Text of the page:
Album: Metal City
Country: Great Britain
Release Date: September 18th, 2020
For Fans Of: Dio, Judas Priest, Manowar
Death is an inevitability. It’s just a fact of entropy: The universe as we know it will eventually die, and everything inside will die along with it. Some things die a lot faster than others, though. New Wave of British Heavy Metal (NWOBHM) slathered with cheese may not be dead yet, but it has seen healthier days. Raven is trying to bring this genre out of the nursing home and back to a more energetic state.
Raven is a three man traditional metal band from Great Britain. They were formed in 1974 and released their debut in the early 80s, so this isn’t a band trying to capture someone else’s old valor. Their sound teleports the listener back to this time. However, they have not simply stayed stagnant since then, as everything here sounds modern despite the genre.
Throughout Metal City, Raven channel Dio. They channel Judas Priest at their most cheesy moments. This music inhabits a world of tight leather pants, long poofy hair, and glamour. If none of the band members enter the stage on a motorcycle you walk away from the show disappointed. Metal City is this version of the band’s first full length attempt together (although two of the members have been with the band since approximately the precambrian era), but they have obviously spent enough time together for their style to gel.
Like a particularly reckless stunt double, Raven approaches every single track with abandon and with no concern for bodily harm. The result allows Metal City to have the energy that this genre needs to do anything at all. Subtlety finds itself thrown out the window in favor of as many bright lights as this band can muster. If there are any doubts as to that, just look at the cover art again. This approach works. Even when I wasn’t super impressed with individual tracks, their energy was infectious enough for all flaws to be forgiven.
The production on Metal City amazes. Every note pops, and everything seems crystal clear. Dynamically it leaves something on the table-the album ranges from loud to louder, everything else complements the sound that Raven seemingly looked to make. A lot of metal works with more grimy sounds, which, fine. But Raven‘s glitz and glamour approach to their chosen genre definitely needed a different touch and they got it. Thankfully.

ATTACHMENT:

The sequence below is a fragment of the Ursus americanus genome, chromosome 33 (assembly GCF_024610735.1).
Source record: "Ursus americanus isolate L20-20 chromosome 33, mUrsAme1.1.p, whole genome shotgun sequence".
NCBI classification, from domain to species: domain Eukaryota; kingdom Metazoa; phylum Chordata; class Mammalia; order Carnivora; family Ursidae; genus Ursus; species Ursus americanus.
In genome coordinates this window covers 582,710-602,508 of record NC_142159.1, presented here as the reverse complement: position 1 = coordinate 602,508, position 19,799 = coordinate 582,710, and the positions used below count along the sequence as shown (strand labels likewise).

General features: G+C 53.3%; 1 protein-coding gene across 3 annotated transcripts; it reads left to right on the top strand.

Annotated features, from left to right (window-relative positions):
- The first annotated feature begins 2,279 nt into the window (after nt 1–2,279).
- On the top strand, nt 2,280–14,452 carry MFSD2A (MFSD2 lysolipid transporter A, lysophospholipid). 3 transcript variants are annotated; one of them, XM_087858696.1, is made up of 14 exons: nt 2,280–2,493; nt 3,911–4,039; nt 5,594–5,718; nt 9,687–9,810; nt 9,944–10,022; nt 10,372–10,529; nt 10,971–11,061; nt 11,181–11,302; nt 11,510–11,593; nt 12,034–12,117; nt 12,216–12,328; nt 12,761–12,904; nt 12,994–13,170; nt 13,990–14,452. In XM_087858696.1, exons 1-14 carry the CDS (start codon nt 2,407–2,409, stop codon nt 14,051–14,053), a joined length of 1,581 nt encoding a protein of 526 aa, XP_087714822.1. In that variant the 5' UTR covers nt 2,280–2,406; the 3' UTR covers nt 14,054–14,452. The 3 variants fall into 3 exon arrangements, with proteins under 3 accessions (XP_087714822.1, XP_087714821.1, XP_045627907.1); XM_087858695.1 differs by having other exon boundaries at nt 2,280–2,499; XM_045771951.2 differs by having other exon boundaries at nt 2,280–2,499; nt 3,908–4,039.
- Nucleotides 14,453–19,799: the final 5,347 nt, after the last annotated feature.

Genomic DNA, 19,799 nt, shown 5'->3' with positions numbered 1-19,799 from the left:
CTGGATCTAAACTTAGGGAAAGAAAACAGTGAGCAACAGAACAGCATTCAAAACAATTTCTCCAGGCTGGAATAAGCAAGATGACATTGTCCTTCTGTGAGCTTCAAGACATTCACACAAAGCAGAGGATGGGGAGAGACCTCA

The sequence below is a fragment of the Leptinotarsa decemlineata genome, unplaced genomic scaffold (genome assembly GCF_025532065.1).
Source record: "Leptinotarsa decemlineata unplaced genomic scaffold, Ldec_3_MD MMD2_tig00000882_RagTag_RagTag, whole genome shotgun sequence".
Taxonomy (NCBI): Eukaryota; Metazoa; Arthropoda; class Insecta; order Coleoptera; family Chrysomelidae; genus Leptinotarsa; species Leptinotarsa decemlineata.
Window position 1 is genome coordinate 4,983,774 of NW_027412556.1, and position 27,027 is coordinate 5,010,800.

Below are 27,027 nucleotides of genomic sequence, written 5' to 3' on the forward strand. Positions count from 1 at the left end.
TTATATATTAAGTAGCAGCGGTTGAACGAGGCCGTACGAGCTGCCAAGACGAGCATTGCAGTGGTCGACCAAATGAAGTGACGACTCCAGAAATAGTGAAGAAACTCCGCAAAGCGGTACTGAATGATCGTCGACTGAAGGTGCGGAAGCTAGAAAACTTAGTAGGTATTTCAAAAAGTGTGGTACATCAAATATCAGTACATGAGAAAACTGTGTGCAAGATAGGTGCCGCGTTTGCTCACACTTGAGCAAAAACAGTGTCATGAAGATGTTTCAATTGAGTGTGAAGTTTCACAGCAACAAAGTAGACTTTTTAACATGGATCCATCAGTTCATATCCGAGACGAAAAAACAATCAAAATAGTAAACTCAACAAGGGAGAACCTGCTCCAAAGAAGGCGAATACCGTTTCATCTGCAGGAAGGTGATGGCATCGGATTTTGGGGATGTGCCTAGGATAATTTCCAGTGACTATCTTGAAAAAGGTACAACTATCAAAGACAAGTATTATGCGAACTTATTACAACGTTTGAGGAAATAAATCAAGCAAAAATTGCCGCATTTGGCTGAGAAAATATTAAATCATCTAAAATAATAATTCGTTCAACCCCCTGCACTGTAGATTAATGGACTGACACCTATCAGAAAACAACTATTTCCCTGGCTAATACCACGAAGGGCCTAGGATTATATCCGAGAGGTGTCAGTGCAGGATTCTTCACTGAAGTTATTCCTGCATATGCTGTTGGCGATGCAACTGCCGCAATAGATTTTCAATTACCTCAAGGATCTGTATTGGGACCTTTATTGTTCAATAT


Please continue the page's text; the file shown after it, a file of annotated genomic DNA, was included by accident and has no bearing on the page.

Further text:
All the production accolades in the world would not matter if Raven’s performances underwhelmed. Any concerns in this direction are unfounded. All three members of this group play their hearts out throughout Metal City, and virtuosic passion oozes out of the brightly-lit corners of this creation. Every moment and every track attempts to dazzle the listener, and this constant barrage means that successes come frequently (although it also means that the misses are glaring). Each drum fill makes a case for outdoing the last one, and the various growls, inflections, and attempts at higher-than-wise choruses in the vocals add to the swagger that Metal City needs to survive.
I could continue to have fun with the positives on Metal City, but those misses need to be addressed. The choruses lack the extra sparkle that made Raven’s best peers so legendary. They fulfill their roles acceptably, and that’s about all that they do at times. I enjoyed them well enough, but for Raven to make a truly legendary album, they’ll have to improve their choruses. Additionally, the vocals sometimes stretch beyond their capability. I’m all for ambition and trying to leave your comfort zone, but maybe leave that part out of the final album. This smells like an age related issue, like the singer used to be able to hit those notes and is now in denial. It doesn’t hurt the album too much, outside of being a reminder of one’s own nature of aging and eventual mortality.
Someday, 80s-inspired trad metal will die. But that day is not today. Metal City won’t be remembered as a classic of the genre, but it feels like it belongs on the shelf below. If you need fun, energetic 80s throwback trad metal music, allow Raven to take the stage again. They’ve earned it.
- The Power
- Top of the Montain
- Human Race
- Metal City
- Not So Easy
- When Worlds Collide
Total Playing Time: 38:51